Want to know more about the Poetry Circus? Step inside my closet and I’ll tell you all about 1. what to wear 2. hair 3. rain 4. light 5. sound
For the Speakeasy this Sunday, I’ll make a woman of you—of anyone.
With snippets of text and images taken from a 1970s finishing-school teacher’s lesson-plan book, I’ve created a handmade chapbook. I hope to, in some small way, recreate a “Charm and Modeling School.”
The lessons of womanhood might help us understand the empowerment of roles (but will haunt us with the final question “Who am I?”)
Anyone who participates will get to keep a chapbook. Anyone who attends will leave in sparkle and with their own certificate of training completion.
Please join us. It is sure to be a haunting big-hair time.
Speakeasy Sunday with Nicelle Davis
|Event Type:||Poetry/Fiction/Creative Nonfiction Reading/Performance|
|Event Date and Time:||February 15, 2015 7:00 PM – 10:00 PM|
|Hosted by the Los Angeles Poet Society:
Poet Nicelle Davis features at Speakeasy Sunday! Author of In the Circus of You http://nicelledavis.com/
Speakeasy Sunday is also an Open Mic with musical accompaniment by our House Flutist, Juan Cardenas!
All creative genres are welcome – 7 minutes. http://www.losangelespoetsociety.org/#!speakeasy-sunday/c8wb
|Catcher in the Rye 10550 Riverside Drive. Toluca Lake, CA 91602|
In the Circus of You is ready of pre-order. Please consider standing by this book as it begins entry into the world. We all need someone by our side at the terrifying beginning and this is such and odd little book–it will require a steady and thoughtful hand when the cord is finally cut this March.
Please click here —> PREORDER NOW <— Please click here
I’m getting ready to attend the Bridgewater International Poetry Festival. My suitcase is full of clown noses and feathers. I might have to dress in only clown noses and feathers. It is always exciting to preview new work–In the Circus of You won’t be released until March, but I will set a few of its poems free at Bridgewater.
I am really looking forward to being with other poets and their work–in many ways this is the best part of the writing life. Below are details about the sound poem project. Please feel free to contact me at nicelle c davis @ gmail . com if you have any questions.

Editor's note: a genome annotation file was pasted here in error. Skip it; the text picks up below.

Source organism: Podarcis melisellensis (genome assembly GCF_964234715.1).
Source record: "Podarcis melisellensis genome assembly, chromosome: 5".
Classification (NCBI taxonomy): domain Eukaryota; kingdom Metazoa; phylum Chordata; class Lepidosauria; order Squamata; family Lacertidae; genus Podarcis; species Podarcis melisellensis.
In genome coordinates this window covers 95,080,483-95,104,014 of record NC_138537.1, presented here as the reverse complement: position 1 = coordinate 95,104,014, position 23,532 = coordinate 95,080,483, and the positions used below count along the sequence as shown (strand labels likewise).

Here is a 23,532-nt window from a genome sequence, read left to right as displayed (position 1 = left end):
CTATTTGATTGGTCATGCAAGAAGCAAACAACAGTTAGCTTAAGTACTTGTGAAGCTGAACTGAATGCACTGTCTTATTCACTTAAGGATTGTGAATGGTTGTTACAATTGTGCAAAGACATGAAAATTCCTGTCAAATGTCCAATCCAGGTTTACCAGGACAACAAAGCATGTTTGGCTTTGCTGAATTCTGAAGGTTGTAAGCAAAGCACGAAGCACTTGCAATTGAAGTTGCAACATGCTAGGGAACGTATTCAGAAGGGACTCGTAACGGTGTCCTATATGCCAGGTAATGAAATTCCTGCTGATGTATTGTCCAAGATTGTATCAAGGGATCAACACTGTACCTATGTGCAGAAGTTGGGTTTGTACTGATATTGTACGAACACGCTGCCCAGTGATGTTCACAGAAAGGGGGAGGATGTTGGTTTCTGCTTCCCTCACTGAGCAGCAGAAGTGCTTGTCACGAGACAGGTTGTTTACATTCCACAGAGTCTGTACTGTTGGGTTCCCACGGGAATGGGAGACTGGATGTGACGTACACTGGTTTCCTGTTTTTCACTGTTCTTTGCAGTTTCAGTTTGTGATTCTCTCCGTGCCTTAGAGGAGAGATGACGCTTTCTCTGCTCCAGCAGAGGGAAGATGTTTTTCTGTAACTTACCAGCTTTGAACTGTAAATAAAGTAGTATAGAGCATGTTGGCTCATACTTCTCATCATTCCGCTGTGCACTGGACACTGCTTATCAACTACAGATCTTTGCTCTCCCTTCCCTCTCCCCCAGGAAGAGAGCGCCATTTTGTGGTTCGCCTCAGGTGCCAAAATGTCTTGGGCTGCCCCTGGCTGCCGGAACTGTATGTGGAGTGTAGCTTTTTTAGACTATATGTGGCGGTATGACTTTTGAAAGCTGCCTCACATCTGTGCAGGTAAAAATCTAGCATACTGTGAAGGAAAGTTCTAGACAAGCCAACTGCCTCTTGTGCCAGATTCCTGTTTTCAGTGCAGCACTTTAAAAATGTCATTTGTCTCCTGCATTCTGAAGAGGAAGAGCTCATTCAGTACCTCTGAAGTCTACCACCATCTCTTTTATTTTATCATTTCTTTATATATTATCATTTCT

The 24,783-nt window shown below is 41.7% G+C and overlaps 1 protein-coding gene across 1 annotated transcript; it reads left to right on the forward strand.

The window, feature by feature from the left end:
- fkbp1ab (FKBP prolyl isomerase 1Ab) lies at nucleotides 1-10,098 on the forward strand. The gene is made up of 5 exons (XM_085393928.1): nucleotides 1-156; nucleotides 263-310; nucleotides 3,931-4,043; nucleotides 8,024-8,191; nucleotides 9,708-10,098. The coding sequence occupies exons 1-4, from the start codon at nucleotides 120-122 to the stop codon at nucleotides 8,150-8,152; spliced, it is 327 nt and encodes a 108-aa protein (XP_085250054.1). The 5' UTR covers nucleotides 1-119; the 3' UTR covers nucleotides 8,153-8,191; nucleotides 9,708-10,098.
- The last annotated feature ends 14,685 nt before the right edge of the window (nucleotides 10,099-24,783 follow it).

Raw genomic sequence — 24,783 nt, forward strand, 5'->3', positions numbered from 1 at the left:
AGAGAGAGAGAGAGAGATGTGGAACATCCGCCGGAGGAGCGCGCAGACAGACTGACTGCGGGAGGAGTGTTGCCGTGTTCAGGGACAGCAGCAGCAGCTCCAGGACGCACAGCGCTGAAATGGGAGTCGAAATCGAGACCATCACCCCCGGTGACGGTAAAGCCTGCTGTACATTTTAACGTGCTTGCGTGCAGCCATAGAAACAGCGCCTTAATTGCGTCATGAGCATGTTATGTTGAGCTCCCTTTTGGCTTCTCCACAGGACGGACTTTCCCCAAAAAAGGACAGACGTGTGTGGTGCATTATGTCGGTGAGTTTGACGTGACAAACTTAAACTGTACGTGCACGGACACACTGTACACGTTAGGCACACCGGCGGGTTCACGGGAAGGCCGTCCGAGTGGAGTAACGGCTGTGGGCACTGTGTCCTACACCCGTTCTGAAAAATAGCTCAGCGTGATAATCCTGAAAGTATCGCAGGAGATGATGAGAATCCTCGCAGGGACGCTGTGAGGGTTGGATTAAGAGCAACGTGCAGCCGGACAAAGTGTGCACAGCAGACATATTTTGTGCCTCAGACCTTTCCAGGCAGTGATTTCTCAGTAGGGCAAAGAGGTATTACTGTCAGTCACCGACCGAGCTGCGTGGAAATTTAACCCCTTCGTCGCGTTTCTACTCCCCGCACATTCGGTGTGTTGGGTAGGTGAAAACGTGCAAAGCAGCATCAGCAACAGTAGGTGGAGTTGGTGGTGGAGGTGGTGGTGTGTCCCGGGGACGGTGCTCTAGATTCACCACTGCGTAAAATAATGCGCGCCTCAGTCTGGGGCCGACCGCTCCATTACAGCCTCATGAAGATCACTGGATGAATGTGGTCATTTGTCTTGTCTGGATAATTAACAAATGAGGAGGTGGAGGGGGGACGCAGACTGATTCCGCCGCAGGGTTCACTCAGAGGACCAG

Saturday, Jan. 17 4:30 p.m. (B)
Nicelle Davis Invites You
to Become a Poem
To become a poem, you must locate and record an everyday sound such as the echoing voices in a school cafeteria or the kitchen where you cook your morning pancakes—the sound of your mother’s laugh or your father snore—the sound of sickness or joy—the sound of the street, your shower, the coffee pot, your sneakers.
This sound should both delight and disgust you. (For example, I love a good time yet often feel overwhelmed by all the voices in a crowded room—the sound of a party both delights and disgusts.)
Please record your found-sound using your phone, iPad, handheld recorder—basically, any portable recording device that can easily be brought to and played at the poetry reading. At the reading we will systematically blend our recordings into a symphony of noise. This collection of noises will be recorded and later set to music to create a more traditional Sound poem.
From Wikipedia, the free encyclopedia
Sound poetry is an artistic form bridging literary and musical composition, in which the phonetic aspects of human speech are foregrounded instead of more conventional semantic and syntactic values; “verse without words”. By definition, sound poetry is intended primarily for performance.
From Nikipedia, poetpedia
Noise poetry is those everyday noises—those dropped plates and roller-skates—those feet on the stairwell or the conversation at the table next to you. They are the sounds that promise music and threaten to drown you in waves of sound.